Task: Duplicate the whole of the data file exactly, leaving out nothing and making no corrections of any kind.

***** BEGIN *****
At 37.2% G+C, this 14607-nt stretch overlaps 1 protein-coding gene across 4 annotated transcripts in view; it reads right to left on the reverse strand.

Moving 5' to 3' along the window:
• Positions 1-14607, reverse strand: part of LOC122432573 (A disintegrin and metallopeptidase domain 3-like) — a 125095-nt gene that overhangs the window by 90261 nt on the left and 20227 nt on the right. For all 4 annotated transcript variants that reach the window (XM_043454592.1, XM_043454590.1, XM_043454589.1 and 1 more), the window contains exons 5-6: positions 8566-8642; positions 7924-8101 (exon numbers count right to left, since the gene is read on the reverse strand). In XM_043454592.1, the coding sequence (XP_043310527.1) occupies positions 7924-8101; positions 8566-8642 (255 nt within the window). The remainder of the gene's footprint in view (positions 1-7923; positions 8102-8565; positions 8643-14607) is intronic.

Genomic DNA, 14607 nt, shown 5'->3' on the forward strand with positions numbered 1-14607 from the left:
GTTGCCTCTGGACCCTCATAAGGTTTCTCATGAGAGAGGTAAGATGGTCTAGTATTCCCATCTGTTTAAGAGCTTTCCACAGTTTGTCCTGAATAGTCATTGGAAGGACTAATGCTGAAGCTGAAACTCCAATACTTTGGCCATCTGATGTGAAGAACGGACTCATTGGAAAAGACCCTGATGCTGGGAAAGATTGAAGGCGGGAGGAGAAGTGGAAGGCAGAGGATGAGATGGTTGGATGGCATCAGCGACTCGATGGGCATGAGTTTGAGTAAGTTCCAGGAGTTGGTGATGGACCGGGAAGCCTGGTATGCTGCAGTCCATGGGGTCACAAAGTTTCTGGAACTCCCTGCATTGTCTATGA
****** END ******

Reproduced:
At 37.2% G+C, this 14607-nt stretch overlaps 1 protein-coding gene across 4 annotated transcripts in view; it reads right to left on the reverse strand.

Moving 5' to 3' along the window:
• Positions 1-14607, reverse strand: part of LOC122432573 (A disintegrin and metallopeptidase domain 3-like) — a 125095-nt gene that overhangs the window by 90261 nt on the left and 20227 nt on the right. For all 4 annotated transcript variants that reach the window (XM_043454592.1, XM_043454590.1, XM_043454589.1 and 1 more), the window contains exons 5-6: positions 8566-8642; positions 7924-8101 (exon numbers count right to left, since the gene is read on the reverse strand). In XM_043454592.1, the coding sequence (XP_043310527.1) occupies positions 7924-8101; positions 8566-8642 (255 nt within the window). The remainder of the gene's footprint in view (positions 1-7923; positions 8102-8565; positions 8643-14607) is intronic.

Genomic DNA, 14607 nt, shown 5'->3' on the forward strand with positions numbered 1-14607 from the left:
GTTGCCTCTGGACCCTCATAAGGTTTCTCATGAGAGAGGTAAGATGGTCTAGTATTCCCATCTGTTTAAGAGCTTTCCACAGTTTGTCCTGAATAGTCATTGGAAGGACTAATGCTGAAGCTGAAACTCCAATACTTTGGCCATCTGATGTGAAGAACGGACTCATTGGAAAAGACCCTGATGCTGGGAAAGATTGAAGGCGGGAGGAGAAGTGGAAGGCAGAGGATGAGATGGTTGGATGGCATCAGCGACTCGATGGGCATGAGTTTGAGTAAGTTCCAGGAGTTGGTGATGGACCGGGAAGCCTGGTATGCTGCAGTCCATGGGGTCACAAAGTTTCTGGAACTCCCTGCATTGTCTATGA